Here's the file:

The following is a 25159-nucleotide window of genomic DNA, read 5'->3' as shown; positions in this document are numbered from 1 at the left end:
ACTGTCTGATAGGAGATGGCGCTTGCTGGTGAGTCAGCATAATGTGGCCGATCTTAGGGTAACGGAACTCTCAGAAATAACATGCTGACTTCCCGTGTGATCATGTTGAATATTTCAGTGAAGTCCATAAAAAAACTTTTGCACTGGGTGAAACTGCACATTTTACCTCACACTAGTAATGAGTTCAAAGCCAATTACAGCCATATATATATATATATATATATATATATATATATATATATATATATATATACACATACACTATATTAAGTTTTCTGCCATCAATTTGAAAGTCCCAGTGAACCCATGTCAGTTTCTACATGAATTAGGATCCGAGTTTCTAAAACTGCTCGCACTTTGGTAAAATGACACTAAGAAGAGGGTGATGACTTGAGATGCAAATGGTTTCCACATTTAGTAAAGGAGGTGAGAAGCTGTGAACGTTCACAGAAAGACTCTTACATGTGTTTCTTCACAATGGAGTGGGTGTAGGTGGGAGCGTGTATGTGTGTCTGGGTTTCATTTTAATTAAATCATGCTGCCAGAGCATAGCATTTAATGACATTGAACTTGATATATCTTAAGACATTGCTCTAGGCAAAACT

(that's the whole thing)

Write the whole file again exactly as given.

The following is a 25159-nucleotide window of genomic DNA, read 5'->3' as shown; positions in this document are numbered from 1 at the left end:
ACTGTCTGATAGGAGATGGCGCTTGCTGGTGAGTCAGCATAATGTGGCCGATCTTAGGGTAACGGAACTCTCAGAAATAACATGCTGACTTCCCGTGTGATCATGTTGAATATTTCAGTGAAGTCCATAAAAAAACTTTTGCACTGGGTGAAACTGCACATTTTACCTCACACTAGTAATGAGTTCAAAGCCAATTACAGCCATATATATATATATATATATATATATATATATATATATATATATATATATACACATACACTATATTAAGTTTTCTGCCATCAATTTGAAAGTCCCAGTGAACCCATGTCAGTTTCTACATGAATTAGGATCCGAGTTTCTAAAACTGCTCGCACTTTGGTAAAATGACACTAAGAAGAGGGTGATGACTTGAGATGCAAATGGTTTCCACATTTAGTAAAGGAGGTGAGAAGCTGTGAACGTTCACAGAAAGACTCTTACATGTGTTTCTTCACAATGGAGTGGGTGTAGGTGGGAGCGTGTATGTGTGTCTGGGTTTCATTTTAATTAAATCATGCTGCCAGAGCATAGCATTTAATGACATTGAACTTGATATATCTTAAGACATTGCTCTAGGCAAAACT